The island of Korčula is located in Dubrovnik-Neretva County, which is the southernmost county in Croatia. It stretches in the east-west direction, with its length of 46.8 km, a width of 5.3 to 7.8 km has an area of 279.03 km2 and is the sixth-largest island in Croatia.
The island was once a Greek colony called Korkyra Melaina or Black Korcula because of the lush vegetation which adorns the island. The island population is turning to a new future, bright and green. Korčula is an island where the community is guided by the principles of caring for people, caring for the environment; conservation of the common good and resources.
The development of tourism started at the end of the 19th century. The first public bath was built in the town of Korčula in 1904, and the first Korčula tourist brochure in several languages was printed in Vienna in 1914. After II. World War II, in the sixties, began the development of modern tourism throughout the island: hotels were built, camps and other tourist and catering facilities. "Health tourism" is especially important due to the mild climate, clean air and sea, and healing mud on several island sites. Today, the island of Korčula is a unique combination of beautiful nature, millennial cultural tradition and history and modern tourism.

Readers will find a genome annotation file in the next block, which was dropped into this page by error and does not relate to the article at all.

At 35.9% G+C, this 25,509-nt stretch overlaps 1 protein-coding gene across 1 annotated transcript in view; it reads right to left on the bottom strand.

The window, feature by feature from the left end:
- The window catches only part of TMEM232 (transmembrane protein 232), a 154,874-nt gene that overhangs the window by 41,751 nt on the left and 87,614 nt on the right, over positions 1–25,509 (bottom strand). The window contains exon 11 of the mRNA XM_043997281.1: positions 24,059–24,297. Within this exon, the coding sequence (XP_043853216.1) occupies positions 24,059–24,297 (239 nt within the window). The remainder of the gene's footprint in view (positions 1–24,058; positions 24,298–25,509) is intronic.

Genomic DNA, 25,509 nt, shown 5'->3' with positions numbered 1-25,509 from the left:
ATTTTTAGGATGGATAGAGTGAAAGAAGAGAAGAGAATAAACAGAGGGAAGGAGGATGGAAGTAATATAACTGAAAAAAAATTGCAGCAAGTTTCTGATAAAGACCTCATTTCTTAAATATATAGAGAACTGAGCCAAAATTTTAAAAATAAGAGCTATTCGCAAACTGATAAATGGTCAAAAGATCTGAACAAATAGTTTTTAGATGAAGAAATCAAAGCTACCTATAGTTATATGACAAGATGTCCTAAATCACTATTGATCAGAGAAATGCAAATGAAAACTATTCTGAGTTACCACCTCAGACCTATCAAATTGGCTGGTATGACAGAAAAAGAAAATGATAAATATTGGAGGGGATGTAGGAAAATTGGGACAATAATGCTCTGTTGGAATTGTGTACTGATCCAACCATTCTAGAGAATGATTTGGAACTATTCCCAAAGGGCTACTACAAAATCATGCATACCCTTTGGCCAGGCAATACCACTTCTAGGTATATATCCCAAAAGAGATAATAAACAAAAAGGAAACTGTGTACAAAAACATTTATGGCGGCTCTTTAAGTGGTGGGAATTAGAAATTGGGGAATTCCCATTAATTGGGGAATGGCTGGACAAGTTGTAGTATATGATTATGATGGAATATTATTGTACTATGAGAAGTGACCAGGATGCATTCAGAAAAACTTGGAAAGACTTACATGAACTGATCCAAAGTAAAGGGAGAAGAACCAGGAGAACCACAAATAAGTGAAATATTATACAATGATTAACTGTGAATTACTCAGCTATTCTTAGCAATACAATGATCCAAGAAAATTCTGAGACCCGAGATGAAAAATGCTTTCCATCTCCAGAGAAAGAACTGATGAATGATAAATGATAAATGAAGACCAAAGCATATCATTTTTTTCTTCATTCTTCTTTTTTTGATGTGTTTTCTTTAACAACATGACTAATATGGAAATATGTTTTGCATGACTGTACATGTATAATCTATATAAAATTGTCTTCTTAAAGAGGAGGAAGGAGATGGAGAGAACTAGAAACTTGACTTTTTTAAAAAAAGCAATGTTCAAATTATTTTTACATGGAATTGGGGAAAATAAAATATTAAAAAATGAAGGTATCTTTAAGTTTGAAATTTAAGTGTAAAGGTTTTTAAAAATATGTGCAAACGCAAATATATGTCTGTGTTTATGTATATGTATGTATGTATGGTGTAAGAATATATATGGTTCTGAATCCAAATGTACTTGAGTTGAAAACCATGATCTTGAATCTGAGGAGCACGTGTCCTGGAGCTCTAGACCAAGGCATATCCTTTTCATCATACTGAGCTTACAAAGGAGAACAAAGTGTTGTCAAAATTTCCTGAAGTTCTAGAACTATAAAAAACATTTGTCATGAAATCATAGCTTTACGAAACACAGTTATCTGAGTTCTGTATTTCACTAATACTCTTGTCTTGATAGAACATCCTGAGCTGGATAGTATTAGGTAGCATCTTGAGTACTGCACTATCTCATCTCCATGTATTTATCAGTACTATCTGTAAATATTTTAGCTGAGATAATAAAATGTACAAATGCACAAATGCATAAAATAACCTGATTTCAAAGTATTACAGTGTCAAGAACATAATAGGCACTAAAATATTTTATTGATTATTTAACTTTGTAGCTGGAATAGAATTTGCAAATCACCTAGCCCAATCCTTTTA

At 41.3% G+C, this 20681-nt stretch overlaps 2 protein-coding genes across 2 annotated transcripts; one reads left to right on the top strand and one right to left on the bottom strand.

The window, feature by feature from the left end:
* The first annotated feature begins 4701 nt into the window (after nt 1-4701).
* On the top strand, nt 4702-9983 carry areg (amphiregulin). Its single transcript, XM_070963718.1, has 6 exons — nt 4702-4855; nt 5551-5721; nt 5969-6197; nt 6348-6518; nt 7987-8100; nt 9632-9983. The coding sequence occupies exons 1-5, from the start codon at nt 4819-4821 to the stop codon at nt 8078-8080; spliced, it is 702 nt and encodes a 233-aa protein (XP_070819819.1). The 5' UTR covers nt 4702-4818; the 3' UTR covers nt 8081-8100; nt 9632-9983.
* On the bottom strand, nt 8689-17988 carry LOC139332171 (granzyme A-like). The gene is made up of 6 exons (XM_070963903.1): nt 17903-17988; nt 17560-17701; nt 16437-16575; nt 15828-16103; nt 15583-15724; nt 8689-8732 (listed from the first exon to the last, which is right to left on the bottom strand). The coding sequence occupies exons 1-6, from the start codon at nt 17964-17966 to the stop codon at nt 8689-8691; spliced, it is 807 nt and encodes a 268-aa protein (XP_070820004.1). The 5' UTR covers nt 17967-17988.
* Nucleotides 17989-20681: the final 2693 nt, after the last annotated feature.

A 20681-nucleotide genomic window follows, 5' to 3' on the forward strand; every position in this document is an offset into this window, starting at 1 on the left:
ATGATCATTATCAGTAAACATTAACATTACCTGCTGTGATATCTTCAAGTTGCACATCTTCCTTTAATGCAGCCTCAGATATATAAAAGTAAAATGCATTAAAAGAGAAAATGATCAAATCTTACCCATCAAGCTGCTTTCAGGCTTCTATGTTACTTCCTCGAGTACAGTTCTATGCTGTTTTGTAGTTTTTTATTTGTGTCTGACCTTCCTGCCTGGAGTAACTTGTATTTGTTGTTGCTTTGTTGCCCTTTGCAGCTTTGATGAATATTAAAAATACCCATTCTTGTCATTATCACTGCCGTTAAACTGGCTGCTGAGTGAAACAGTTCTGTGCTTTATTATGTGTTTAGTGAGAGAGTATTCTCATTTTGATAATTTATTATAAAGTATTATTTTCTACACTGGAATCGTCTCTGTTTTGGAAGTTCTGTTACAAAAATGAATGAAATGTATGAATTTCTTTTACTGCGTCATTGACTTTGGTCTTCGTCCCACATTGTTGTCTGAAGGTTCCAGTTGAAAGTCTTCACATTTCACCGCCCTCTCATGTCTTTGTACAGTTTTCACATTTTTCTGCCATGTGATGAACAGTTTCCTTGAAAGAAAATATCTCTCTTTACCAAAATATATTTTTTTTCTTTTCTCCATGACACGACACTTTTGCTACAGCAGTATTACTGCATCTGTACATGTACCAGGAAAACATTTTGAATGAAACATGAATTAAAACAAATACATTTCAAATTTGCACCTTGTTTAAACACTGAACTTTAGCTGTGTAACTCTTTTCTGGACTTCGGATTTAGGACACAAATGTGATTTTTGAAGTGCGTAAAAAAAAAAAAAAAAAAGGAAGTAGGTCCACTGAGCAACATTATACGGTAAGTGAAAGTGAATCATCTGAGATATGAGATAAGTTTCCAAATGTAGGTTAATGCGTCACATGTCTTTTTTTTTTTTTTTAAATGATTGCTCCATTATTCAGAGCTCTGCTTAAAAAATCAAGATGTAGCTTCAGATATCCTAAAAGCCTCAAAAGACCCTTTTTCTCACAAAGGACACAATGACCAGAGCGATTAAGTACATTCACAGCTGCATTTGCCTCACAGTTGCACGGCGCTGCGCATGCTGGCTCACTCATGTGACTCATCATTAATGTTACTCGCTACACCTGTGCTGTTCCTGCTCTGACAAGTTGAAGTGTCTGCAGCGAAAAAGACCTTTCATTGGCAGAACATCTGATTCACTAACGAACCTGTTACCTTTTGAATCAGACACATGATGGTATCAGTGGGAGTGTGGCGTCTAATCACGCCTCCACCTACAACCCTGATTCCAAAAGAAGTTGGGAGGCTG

The goal of the local community is to turn the island carbon-neutral by 2050, to make it energy self-sufficient and to strengthen the community to be resilient to crises that will potentially recur in the future. Also, to rely only on local and sustainable production and cover its own needs locally.
There is no grid-connected electricity generation on the island. Energy is supplied with land by submarine cable. There are several separate systems with photovoltaic modules, but their size is negligible.
All local government units on the island of Korčula base their further development of the economy on greater development of tourism and the entire Dubrovnik-Neretva County. The two most developed sectors of the economy on the island are agriculture and tourism. The tourism sector can have a strong impact on immediate energy consumption. Total direct energy consumption is estimated at approximately 60 GWh per year with a peak load of 28,342 MWh.
By 2040 there is a plan to set up a system of renewable energy sources (mostly photovoltaic) that will allow 100% of electricity consumption to come from renewable energy sources. Therefore, it is necessary to implement a comprehensive energy management system that uses storage and can automatically manage consumption according to production while getting into consideration of user preferences.
Guidelines to the goal can in principle be framed in 4D: Demarcation, Decarbonisation, Decentralisation, Digitalisation.
Project-specific support provided by the EU Islands Secretariat
Korcula requested a long-term yield assessment of a PV installation development in a business zone on the island.